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Fall Preview: Films

by David Lamble

Renée Zellweger as Judy Garland in the upcoming film "Judy." Photo: David Hindley, courtesy of LD Entertainment and Roadside Attraction
Renée Zellweger as Judy Garland in the upcoming film "Judy." Photo: David Hindley, courtesy of LD Entertainment and Roadside Attraction  

The slate of heavyweight Fall Films headed our way becomes all the more challenging a year away from a game-changing election and on the 500th anniversary of the introduction of African slaves to the English-speaking New World. Some of the best of the award-season entries will make pit-stops in Toronto, New York and our own beloved Mill Valley Film Festival (October). Remember: In an age when virtually no one sees anything coming, film artists — gay, lesbian, straight, bi, trans, queer and decline-to-state — are among the most reliable tea-leaf readers.

"Judy" Filmmaker Rupert Goold offers a narrative take on Judy Garland's last full year (1968), specifically her final London concert tour. Renee Zellweger appears as Garland, with Rufus Sewell as her influential hubby Sid Luft, and Jessie Buckley as he male assistant. (Sept.)

"Ford v Ferrari" High-octane auto-racing gets a powerful fuel injection in director James Mangold's film drama pitting Matt Damon as car designer Carroll Shelby against Christian Bale as racecar driver Ken Miles. The mid-1960s-set tale concerns the Le Mans auto race. (Nov.)

"Hustlers" Writer-director Lorene Scafaria brings us one of those tales based on true events, this time about a bevy of Manhattan strippers who used the 2008 financial meltdown to get cash-wealthy guys any way they could. Julia Stiles is the reporter who uncovers the case, while the strippers are played by Constance Wu, Cardi B. and Jennifer Lopez. (Sept.)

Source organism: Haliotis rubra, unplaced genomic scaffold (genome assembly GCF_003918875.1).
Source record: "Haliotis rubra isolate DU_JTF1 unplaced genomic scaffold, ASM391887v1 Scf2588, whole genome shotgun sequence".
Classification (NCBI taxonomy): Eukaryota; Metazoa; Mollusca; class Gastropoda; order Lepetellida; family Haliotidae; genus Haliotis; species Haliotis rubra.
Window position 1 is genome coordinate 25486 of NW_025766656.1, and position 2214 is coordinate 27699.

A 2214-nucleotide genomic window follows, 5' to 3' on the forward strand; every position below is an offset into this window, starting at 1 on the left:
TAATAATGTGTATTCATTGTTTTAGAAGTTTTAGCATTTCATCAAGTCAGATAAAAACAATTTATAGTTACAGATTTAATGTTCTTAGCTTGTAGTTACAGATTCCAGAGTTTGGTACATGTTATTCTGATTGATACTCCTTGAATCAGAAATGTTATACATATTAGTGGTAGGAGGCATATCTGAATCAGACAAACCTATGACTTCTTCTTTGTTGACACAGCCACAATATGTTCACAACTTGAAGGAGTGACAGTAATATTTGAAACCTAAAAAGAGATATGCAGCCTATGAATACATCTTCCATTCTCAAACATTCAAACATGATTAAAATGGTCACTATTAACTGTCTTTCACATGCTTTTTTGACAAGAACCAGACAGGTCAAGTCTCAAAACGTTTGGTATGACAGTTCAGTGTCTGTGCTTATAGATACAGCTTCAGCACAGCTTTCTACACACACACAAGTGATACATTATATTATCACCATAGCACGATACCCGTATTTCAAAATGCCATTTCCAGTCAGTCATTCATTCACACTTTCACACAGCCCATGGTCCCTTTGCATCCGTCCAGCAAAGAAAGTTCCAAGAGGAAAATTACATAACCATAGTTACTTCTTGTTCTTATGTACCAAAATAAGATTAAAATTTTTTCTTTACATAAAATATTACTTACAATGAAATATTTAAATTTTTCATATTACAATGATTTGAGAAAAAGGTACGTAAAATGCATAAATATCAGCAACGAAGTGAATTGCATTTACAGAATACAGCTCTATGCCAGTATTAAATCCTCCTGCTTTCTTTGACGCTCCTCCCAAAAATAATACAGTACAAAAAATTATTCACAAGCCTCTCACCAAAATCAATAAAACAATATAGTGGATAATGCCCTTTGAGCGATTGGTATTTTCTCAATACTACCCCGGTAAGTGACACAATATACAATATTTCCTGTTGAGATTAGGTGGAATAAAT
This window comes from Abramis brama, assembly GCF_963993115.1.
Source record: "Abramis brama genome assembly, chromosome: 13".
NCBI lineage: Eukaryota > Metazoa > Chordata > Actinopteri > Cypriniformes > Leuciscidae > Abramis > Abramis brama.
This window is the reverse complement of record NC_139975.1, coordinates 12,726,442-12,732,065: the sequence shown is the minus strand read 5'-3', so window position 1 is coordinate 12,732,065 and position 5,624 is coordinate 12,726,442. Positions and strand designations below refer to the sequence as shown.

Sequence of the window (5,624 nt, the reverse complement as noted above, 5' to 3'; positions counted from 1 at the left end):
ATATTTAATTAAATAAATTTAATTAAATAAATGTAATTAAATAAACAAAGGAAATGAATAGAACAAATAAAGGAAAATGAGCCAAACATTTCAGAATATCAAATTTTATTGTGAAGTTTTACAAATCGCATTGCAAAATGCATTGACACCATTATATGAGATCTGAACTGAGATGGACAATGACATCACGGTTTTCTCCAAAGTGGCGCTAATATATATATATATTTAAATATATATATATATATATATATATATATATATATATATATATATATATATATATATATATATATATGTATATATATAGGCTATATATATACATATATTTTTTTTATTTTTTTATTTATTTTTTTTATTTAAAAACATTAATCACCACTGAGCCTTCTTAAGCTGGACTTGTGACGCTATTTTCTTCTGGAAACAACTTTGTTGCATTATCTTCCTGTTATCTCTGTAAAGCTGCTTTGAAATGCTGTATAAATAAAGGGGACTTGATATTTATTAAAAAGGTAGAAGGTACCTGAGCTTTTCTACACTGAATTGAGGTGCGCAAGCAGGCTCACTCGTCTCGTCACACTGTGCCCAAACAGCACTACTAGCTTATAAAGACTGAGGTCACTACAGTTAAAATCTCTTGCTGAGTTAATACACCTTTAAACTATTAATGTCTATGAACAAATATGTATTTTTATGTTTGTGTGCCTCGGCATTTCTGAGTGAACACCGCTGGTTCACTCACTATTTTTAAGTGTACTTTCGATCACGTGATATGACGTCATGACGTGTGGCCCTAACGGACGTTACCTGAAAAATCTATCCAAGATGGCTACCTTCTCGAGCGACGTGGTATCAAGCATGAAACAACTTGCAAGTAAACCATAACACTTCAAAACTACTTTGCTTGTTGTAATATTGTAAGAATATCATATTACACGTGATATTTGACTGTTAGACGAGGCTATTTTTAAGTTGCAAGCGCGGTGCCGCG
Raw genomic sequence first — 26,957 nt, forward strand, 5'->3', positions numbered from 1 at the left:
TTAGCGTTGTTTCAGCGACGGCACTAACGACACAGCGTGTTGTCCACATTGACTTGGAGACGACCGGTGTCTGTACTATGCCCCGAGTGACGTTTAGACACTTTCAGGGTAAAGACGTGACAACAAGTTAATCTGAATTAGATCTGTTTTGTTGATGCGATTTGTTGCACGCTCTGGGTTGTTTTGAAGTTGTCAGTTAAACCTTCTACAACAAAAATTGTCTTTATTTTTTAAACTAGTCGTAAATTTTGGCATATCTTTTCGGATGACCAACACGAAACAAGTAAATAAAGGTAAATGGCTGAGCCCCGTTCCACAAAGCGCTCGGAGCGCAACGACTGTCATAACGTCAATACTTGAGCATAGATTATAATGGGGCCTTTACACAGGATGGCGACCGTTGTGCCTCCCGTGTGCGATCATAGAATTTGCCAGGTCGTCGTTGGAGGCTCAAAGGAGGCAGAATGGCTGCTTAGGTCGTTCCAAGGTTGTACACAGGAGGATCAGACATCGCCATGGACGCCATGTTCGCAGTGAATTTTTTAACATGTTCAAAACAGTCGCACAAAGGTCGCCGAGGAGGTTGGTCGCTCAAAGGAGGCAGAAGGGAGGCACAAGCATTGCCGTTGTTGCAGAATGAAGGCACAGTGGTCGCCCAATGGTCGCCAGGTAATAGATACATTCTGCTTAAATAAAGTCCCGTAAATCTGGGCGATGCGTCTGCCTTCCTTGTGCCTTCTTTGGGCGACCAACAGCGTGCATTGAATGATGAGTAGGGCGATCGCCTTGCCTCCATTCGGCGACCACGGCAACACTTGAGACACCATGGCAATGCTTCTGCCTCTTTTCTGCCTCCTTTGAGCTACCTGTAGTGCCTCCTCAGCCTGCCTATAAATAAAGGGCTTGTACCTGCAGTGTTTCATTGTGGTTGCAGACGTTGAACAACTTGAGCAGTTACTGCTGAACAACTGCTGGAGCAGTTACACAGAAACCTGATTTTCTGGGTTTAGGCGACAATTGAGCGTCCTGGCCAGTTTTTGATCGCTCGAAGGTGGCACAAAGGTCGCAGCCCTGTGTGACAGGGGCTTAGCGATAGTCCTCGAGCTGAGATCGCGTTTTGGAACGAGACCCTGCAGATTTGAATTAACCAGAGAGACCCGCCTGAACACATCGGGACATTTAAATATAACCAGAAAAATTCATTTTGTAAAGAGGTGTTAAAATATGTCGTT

Brad Pitt as an astronaut who goes into deep space in Ad Astra. Photo: 20th Century Fox  

"Ad Astra" The 50th anniversary of the first Moon landing is marked by a sci-fi tale from director James Gray. An astronaut played by Brad Pit shoots off into deep space to locate his dad (Tommy Lee Jones). With Liv Tyler, Ruth Negga and the venerable Donald Sutherland. (Sept.)

"Parasite" South Korea is the setting for director Bong Joon Ho's twisted family drama about a poor clan who schemes their into a wealthy family's Seoul estate. (Oct.)

"Joker" Batman returns yet again with a stellar cast: Joaquin Phoenix, Robert De Niro, Zazie Beetz, Marc Maron, and Dante Pereira-Olson as the franchise's top guy, Bruce Wayne. (Oct.)

"Vivarium" A young couple looking for the perfect home find themselves trapped in a mysterious labyrinth-like neighborhood of identical houses. Writer-director Lorcan Finnegan adapts a story by Garret Shanley. With Imogen Poots, Jesse Eisenberg and Jonathan Aris. (TBA)

"A Rainy Day In New York" The 48th drama from Woody Allen concerns the travails of a young couple. The comedy drama starring Timothee Chalamet is being rolled out in European markets with large numbers of Woody fans in the face of an unofficial boycott of the famed director's work led by the family of his former life partner, Mia Farrow. The buzz around the film suggests it will eventually get an American theatrical run. (TBA)

"Where'd You Go, Bernadette": Richard Linklater, the Texas-raised filmmaker who gave us the term "Slacker" to describe promising youth who have not yet emerged from their cocoons of T-shirts, jeans and sneakers, directs Oscar winner Cate Blanchett (2005) as the lead character taken from Maria Semple's popular novel. Bernadette's midlife crisis is shared in Seattle with a daughter, a hubby (Billy Crudup) and a golden retriever dubbed Ice Cream. (Now playing.)

"Good Boys" Comic actor Seth Rogen ("Superbad") produced this funny exploration of the pitfalls of exiting the sixth grade. The film has some crowd-pleasing one-liners ("Two weeks into the sixth grade, and I'm already a social piranha.") The boys Max (Jacob Tremblay), Lucas (Keith L, Williams) and Thor (Brady Noon) are approaching puberty with America's favorite social problem. (Now playing.)


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